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While protests rage globally and the manifestations of the #BlackLivesMatter movement are multiplying, African-American artists persevere in creating works that reflect their experiences as black men and women in a white world as a process of catharsis. The act of painting, making movies or taking photographs itself becomes a fight, a fight to remember that change is possible. 

In parallel to the campaigns against violence and systemic racism towards black people, these artists seek to represent their struggles, those of their community and those of their forebears with clarity and nuance, demonstrating that identity shapes work, but also that work can heal and transform identities.

Related articles: "Talking About Race"-The life and work of Henry Taylor-21 Black Female Painters


 

Analogous Colors, 2020, by Titus Kaphar for Time magazine, June 15, 2020. Courtesy Time. © Titus Kaphar

 

A black mother holds her child: a white silhouette - it is a deliberate cut in the canvas - without connotations or identity. Eyes closed and furrowed brow in heavy suffering. The cover image of Time magazine’s latest issue, “TIME Special Report: Speak Their Names,” features a new painting by artist Titus Kaphar. The image, titled Analogous Colors, highlights the idea of loss: the mother’s loss, the community’s loss, the increasingly insistent crumbling of the concepts of justice, equity, brotherhood. Like so many other artists, Titus Kaphar (b. 1976), who reconfigures the work of Classic and Renaissance painters to include the African-American subject, has been struggling with what to do in response to the George Floyd protests. “This black mother understands the fire. Black mothers understand despair. I can change nothing in this world, but in paint, I can realize her. That brings me solace … not hope, but solace. She walks me through the flames of rage”, has stated Kaphar.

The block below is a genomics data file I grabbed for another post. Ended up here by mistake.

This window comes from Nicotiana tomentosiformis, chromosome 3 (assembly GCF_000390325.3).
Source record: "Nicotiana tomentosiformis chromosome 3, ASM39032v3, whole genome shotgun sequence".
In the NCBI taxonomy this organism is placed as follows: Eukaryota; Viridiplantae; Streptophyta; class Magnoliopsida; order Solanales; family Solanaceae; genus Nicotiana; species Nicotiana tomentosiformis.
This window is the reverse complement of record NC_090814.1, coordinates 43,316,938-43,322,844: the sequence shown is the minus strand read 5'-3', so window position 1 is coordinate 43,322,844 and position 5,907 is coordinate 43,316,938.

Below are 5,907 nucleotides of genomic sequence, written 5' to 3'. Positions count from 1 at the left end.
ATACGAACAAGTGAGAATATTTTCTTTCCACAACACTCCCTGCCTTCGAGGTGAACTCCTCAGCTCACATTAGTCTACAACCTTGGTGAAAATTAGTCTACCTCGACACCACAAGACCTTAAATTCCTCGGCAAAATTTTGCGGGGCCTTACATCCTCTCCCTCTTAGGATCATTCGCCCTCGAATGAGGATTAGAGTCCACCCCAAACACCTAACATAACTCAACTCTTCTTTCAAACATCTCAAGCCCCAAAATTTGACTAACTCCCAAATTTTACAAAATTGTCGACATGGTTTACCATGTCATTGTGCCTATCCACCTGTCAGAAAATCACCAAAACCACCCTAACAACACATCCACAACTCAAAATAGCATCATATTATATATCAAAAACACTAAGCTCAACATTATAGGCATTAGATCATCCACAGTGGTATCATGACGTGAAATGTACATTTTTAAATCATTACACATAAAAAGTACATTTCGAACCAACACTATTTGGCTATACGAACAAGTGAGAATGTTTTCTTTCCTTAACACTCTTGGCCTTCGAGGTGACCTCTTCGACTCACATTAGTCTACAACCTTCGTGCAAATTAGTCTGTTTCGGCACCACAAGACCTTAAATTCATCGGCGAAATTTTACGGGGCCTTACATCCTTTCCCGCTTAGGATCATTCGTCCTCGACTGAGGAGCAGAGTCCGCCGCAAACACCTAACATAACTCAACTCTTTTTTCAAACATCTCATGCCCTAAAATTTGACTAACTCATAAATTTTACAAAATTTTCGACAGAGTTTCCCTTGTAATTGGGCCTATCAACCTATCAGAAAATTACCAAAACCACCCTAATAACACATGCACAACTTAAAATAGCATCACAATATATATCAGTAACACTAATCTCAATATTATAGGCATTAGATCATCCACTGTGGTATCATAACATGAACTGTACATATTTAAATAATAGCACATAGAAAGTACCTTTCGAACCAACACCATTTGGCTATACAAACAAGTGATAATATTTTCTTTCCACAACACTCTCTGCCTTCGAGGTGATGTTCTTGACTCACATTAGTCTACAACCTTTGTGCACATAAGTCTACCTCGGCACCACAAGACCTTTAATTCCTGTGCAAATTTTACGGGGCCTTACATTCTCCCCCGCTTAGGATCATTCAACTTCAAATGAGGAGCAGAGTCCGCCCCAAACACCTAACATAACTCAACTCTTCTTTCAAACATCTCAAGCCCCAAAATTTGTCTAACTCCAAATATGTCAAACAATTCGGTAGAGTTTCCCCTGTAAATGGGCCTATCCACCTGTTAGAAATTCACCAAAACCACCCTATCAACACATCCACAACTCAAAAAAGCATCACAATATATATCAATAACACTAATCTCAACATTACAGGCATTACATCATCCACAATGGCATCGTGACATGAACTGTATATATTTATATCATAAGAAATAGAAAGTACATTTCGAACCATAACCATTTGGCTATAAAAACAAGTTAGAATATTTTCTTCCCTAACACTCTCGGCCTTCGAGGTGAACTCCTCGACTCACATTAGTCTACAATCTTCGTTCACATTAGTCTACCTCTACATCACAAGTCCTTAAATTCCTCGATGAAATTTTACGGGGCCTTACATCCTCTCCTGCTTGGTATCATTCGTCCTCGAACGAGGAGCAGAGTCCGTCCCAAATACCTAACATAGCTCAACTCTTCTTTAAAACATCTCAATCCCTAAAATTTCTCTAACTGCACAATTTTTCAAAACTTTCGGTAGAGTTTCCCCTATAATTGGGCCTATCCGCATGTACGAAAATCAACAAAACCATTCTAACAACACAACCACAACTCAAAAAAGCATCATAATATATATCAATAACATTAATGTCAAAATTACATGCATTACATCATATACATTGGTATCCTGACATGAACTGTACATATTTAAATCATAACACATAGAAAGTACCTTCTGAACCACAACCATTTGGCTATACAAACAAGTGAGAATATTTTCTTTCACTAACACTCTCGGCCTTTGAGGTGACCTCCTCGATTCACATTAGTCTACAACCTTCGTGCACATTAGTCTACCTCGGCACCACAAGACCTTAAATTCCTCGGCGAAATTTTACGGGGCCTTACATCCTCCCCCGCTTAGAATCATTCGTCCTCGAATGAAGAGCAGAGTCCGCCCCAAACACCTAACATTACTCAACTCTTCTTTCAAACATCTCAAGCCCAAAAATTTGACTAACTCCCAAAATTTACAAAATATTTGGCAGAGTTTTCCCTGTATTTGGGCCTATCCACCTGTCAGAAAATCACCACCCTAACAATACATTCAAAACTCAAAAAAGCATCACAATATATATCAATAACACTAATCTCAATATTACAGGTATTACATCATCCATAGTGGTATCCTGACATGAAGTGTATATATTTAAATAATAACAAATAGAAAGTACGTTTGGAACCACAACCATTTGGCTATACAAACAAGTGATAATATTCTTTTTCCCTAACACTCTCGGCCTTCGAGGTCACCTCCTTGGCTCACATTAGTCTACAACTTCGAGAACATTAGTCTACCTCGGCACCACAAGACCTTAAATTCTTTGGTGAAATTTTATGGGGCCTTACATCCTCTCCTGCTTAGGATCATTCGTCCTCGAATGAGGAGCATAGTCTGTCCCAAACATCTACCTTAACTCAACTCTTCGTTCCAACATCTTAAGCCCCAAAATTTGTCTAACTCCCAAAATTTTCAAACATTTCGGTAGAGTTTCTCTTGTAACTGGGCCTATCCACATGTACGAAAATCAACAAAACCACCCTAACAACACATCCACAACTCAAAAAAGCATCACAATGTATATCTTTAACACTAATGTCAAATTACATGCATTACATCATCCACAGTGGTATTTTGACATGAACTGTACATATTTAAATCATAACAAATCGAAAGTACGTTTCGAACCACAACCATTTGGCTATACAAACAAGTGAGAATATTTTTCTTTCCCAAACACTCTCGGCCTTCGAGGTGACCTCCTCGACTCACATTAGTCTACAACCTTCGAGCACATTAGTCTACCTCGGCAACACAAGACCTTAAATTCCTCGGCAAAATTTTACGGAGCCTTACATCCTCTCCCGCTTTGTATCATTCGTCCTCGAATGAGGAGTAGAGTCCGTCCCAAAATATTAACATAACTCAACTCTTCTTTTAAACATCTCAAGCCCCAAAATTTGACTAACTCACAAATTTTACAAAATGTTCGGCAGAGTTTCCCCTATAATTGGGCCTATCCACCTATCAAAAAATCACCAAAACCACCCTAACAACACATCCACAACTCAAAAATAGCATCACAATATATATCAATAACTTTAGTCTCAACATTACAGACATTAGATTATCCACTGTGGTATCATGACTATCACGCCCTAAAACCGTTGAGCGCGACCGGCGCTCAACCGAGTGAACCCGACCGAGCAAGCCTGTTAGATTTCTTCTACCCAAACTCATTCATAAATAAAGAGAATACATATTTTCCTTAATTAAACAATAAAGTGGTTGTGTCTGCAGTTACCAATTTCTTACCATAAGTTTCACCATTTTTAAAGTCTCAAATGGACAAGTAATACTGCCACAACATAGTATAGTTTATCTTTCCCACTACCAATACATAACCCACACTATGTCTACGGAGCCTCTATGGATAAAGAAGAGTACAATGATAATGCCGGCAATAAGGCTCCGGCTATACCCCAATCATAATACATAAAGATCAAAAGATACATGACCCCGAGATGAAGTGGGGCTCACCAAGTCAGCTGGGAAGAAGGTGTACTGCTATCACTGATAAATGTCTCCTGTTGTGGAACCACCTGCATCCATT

Patrick Martinez, Racism Doesn’t Rest During A Pandemic Pee Chee (No Justice No Peace), 2020. Courtesy of the artist and Charles James Gallery; Deana Lawson, Chief, 2019 Courtesy of the artist and Sikkema Jenkins & Co., New York.

Los-Angeles based artist Patrick Martinez (b. 1980), in one of his latest pieces Racism Doesn’t Rest During A Pandemic Pee Chee (No Justice No Peace), paints a tribute to the victims of police brutality which is sincere and useful, not merely beautiful. Once for all: white and black are not analogous, they do not correspond, especially in the eyes of law enforcement. British film director and video artist Steve McQueen (b. 1969) knows it very well. After 12 Years a Slave (2013) - the story of Solomon Northup, a New York State-born free African-American man sold into slavery - McQueen dedicated his new films, selected for the 73rd edition of Cannes Film Festival, to the memory of George Floyd, and all the other black people that have been murdered, seen or unseen. Quoting reggae star Bob Marley: a small axe against the big tree. 

 

Richard Butler-Bowdon, Blue Paul/ Black Paul, 2016, © EBONY/CURATED Cape Town

 

Khari Turner, Frustrations of Golden Gates, 2020, Oil, acrylic, charcoal and ink on paper, 53 × 48 in 134.6 × 121.9 cm, Courtesy of the artist and Steve Turner LA